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Image by Rico Bico


the madrigal, volume ii

Father Before He Was A Father, 1944

by tony abbott

And again the terror of quiet air as they marched

in the sunlight of an afternoon

to come upon an apple farm, its orchard rising

on a low hill, trees so full of green it could be anywhere

in eastern Pennsylvania when after a small time

some wire stretches tight and one two three are cut out

of their stance quickly and evenly

damaged beyond reviving. Noise and smoke.

His thigh alone is sliced with burning lead, he swoons,

falls on his back, cries out. The sky beyond the leaves

is that brilliant blue of June in Normandy.

I imagine this little house across the road,

there is a road, rutted with wagon tracks or tire prints.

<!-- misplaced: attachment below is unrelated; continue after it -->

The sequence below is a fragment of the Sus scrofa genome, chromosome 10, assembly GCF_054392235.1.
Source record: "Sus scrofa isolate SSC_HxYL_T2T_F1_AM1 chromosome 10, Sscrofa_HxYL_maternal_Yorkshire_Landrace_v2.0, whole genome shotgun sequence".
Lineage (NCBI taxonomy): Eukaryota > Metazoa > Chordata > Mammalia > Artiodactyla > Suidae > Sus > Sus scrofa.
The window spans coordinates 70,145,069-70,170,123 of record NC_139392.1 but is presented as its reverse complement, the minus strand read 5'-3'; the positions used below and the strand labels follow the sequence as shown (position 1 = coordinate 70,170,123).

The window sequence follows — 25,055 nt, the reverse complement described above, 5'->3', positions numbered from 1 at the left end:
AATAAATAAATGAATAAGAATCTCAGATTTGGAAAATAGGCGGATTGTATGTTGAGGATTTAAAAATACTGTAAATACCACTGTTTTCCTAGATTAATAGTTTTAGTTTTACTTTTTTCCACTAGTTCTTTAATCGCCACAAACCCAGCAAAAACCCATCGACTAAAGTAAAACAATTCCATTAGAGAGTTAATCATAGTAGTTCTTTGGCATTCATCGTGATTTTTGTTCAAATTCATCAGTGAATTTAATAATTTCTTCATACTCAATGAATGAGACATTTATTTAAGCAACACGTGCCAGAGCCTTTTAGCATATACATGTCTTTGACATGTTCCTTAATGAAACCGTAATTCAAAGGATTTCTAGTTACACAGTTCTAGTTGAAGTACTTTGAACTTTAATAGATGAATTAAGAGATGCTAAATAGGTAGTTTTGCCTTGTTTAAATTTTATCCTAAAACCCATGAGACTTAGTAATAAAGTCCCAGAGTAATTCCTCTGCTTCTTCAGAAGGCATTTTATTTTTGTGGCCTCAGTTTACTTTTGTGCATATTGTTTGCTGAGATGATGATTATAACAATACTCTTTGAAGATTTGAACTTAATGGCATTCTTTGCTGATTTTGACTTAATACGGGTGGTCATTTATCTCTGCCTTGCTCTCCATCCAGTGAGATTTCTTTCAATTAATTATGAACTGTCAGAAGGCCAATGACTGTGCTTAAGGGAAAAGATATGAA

Scramble to the front room windows, curtains brush

aside, soldiers emerge from the leafy mass.

A branch twitches seconds later. A red bird. Blossom smell.

The crackle of twigs under boots. The scene replays

a hundred thousand different ways. Sometimes the kitchen

clinks and gulps, hissing with breath then shunted

by a hard spray of bullets from the orchard.

Sometimes dust puffs up from the scuffle of their boots

along the road, sometimes someone whispers, always

there is a happy bowl of sun over their heads just before.

For the last two and a half decades, Tony Abbott has written many books for young readers aged 6 to 15. His latest book is the YA novel-in-verse, Junk Boy (2020). Tony has taught on the faculty of Lesley University’s MFA in Creative Writing, and is currently writing poetry for adults.

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